We go to the long, lofted pass early and often, as our Capital One Cup Semi-Final first leg finishes Spurs 1-0 Sheffield United at White Hart Lane.
Mauricio Pochettino is known for his love of quick vertical football, but rarely have we seen him go to the route one game.
Before the match our head coach said that he wanted us to play with ”intensity, at a high level and tempo” but not many of us were expecting it to mean long ball. Spurs often went over the top, proving to be Sheffield United’s undoing as they tired.
Blades cutting edge
Despite arriving late and delaying the kick-off, Sheffield United were a serious threat in the first half. It was expected that the Blades would drop off and play deep on the counter, and they did. But they also pressed intelligently when they had numbers forward, forcing turnovers.
Sheffield United were engaging the ball at the halfway line or on the first pass in to our midfield.
They were very good in getting back in to position and adopting their defensive shape in order to force us out of the middle of the pitch. They went with three central midfield players who were responsible to do this, as they tried to deny us passing through here.
When they regained the ball, they tried to break swiftly on the counter, as they looked to get it out to Jamal Campbell-Ryce. The winger had the legs on Ben Davies and produced several good crosses, including one that fizzed through the six-yard box.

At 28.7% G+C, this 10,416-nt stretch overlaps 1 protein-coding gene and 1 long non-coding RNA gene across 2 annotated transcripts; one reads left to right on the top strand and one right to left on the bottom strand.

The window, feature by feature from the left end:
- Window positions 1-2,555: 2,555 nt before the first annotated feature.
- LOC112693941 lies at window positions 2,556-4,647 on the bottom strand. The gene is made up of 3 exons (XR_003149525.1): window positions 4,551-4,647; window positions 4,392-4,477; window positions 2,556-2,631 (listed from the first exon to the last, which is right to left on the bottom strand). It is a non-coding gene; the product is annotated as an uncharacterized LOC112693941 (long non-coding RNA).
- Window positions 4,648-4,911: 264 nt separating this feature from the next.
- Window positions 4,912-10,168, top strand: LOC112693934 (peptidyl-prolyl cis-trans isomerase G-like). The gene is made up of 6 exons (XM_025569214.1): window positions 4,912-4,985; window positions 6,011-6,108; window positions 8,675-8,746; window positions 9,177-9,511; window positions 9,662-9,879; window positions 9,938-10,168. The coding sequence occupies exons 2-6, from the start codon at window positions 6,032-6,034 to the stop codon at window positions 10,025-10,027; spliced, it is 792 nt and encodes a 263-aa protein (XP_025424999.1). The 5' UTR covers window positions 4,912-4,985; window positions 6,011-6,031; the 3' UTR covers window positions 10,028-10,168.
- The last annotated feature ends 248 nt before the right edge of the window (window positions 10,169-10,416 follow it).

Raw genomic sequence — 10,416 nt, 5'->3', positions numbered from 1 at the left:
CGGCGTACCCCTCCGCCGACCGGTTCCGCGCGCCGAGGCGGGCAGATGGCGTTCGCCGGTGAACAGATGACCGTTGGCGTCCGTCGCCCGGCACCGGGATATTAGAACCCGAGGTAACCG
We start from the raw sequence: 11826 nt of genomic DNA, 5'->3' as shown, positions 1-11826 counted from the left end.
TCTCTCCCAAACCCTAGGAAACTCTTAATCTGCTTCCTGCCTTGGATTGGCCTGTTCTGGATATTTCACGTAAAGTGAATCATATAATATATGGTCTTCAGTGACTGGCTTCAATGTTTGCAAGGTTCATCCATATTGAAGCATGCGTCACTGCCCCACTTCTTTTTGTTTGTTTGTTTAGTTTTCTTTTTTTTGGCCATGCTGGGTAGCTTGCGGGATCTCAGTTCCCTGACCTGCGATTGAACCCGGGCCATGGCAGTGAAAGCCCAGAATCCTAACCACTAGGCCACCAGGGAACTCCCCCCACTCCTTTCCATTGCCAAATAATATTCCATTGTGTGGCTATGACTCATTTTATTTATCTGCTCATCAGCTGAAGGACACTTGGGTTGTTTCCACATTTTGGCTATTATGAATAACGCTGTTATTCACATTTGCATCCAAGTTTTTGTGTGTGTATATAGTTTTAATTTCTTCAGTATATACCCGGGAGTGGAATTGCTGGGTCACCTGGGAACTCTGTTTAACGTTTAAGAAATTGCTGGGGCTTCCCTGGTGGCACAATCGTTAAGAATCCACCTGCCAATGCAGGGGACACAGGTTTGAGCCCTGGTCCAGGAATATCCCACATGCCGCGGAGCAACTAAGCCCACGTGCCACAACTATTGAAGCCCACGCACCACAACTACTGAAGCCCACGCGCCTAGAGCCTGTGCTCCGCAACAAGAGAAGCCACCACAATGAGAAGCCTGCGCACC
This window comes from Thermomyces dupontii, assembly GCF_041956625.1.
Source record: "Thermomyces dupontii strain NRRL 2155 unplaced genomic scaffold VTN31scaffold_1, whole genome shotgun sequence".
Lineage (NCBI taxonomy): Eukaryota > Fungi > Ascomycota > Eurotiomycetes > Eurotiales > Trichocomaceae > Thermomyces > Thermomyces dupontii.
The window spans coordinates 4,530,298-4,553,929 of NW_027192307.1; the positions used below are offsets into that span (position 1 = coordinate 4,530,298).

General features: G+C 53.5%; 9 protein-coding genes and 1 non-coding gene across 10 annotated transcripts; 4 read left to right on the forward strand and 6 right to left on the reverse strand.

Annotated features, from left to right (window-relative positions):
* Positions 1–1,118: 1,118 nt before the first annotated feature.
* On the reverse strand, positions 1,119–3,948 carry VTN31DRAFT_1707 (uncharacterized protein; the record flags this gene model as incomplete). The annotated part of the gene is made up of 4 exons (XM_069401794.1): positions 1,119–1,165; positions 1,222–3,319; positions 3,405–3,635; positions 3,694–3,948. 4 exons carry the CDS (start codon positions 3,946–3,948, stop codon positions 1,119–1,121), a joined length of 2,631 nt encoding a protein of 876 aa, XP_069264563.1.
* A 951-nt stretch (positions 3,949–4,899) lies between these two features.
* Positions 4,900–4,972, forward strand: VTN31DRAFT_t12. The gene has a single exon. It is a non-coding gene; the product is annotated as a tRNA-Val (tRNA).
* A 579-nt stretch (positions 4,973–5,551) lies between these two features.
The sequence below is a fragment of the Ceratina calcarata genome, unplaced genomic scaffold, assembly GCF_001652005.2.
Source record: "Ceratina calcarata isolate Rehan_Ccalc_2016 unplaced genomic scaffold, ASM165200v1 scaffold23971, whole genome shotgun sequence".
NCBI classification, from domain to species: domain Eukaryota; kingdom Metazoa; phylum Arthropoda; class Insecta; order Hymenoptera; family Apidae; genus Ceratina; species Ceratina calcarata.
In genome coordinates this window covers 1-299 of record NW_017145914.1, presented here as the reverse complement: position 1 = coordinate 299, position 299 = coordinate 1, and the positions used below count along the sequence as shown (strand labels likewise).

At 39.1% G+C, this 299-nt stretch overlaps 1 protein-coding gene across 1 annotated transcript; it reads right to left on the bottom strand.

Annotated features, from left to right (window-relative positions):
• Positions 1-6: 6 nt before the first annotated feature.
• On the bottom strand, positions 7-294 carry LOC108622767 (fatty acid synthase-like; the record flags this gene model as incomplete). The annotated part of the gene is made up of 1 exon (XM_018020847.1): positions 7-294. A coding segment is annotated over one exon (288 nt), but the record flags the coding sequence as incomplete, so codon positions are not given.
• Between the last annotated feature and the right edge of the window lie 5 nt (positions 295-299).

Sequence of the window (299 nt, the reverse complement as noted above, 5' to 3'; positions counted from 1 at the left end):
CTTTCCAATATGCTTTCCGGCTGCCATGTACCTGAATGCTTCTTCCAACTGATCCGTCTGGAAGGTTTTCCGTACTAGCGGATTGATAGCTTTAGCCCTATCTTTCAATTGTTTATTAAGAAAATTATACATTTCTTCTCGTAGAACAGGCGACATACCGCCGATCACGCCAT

The Blades were getting numbers in to the penalty area, but they weren’t just playing on the counter attack. When they had men forward from either an attack or a set piece, they would then press in order to make it as difficult as possible to be hit on the break themselves.
This saw them create chances from turnovers in our half. Stefan Scougall had their best opportunity as Ben Davies’ pass was intercepted on the edge of our area, which saw him fire past the post.
Sheffield United’s tactics proved effective in the first half, but also saw them consume a lot of energy.
Route one Tottenham
We’ve seen a number of teams come to the Lane, play compactly, close off the centre of the pitch and make themselves difficult to break down.
Whether this was something our analysis team picked specifically up from scouting Sheffield United? Or if it’s Mauricio Pochettino’s latest solution to breaking down a compact team? I’m not sure. But, the long, lofted pass forward or over the top may be his new tactic to loosen these types of sides up.